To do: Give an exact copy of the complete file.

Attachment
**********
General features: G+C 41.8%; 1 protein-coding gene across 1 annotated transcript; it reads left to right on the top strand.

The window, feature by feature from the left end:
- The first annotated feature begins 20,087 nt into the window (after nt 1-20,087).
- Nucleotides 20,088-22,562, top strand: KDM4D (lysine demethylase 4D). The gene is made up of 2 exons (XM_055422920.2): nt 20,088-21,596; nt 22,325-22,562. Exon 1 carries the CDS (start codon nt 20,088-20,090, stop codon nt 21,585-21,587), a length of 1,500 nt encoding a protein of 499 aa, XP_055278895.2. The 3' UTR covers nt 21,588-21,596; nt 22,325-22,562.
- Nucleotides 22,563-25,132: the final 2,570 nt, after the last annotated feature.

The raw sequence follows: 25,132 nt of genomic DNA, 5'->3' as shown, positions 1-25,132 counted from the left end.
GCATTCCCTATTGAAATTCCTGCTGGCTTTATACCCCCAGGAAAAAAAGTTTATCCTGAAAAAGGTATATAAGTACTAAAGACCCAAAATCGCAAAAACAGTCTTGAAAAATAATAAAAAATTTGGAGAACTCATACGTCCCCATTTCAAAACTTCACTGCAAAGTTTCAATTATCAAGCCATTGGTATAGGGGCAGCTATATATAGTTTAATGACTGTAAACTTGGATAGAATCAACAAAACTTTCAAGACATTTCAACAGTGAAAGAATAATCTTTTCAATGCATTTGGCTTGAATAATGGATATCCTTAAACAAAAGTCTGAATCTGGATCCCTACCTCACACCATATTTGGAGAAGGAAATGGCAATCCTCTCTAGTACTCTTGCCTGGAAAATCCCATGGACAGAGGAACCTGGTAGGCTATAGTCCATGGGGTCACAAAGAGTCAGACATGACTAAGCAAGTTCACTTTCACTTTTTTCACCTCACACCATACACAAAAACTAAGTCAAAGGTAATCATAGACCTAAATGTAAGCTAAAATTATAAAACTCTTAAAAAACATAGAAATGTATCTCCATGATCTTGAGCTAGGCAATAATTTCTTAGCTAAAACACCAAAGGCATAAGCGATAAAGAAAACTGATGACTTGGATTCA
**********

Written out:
General features: G+C 41.8%; 1 protein-coding gene across 1 annotated transcript; it reads left to right on the top strand.

The window, feature by feature from the left end:
- The first annotated feature begins 20,087 nt into the window (after nt 1-20,087).
- Nucleotides 20,088-22,562, top strand: KDM4D (lysine demethylase 4D). The gene is made up of 2 exons (XM_055422920.2): nt 20,088-21,596; nt 22,325-22,562. Exon 1 carries the CDS (start codon nt 20,088-20,090, stop codon nt 21,585-21,587), a length of 1,500 nt encoding a protein of 499 aa, XP_055278895.2. The 3' UTR covers nt 21,588-21,596; nt 22,325-22,562.
- Nucleotides 22,563-25,132: the final 2,570 nt, after the last annotated feature.

The raw sequence follows: 25,132 nt of genomic DNA, 5'->3' as shown, positions 1-25,132 counted from the left end.
GCATTCCCTATTGAAATTCCTGCTGGCTTTATACCCCCAGGAAAAAAAGTTTATCCTGAAAAAGGTATATAAGTACTAAAGACCCAAAATCGCAAAAACAGTCTTGAAAAATAATAAAAAATTTGGAGAACTCATACGTCCCCATTTCAAAACTTCACTGCAAAGTTTCAATTATCAAGCCATTGGTATAGGGGCAGCTATATATAGTTTAATGACTGTAAACTTGGATAGAATCAACAAAACTTTCAAGACATTTCAACAGTGAAAGAATAATCTTTTCAATGCATTTGGCTTGAATAATGGATATCCTTAAACAAAAGTCTGAATCTGGATCCCTACCTCACACCATATTTGGAGAAGGAAATGGCAATCCTCTCTAGTACTCTTGCCTGGAAAATCCCATGGACAGAGGAACCTGGTAGGCTATAGTCCATGGGGTCACAAAGAGTCAGACATGACTAAGCAAGTTCACTTTCACTTTTTTCACCTCACACCATACACAAAAACTAAGTCAAAGGTAATCATAGACCTAAATGTAAGCTAAAATTATAAAACTCTTAAAAAACATAGAAATGTATCTCCATGATCTTGAGCTAGGCAATAATTTCTTAGCTAAAACACCAAAGGCATAAGCGATAAAGAAAACTGATGACTTGGATTCA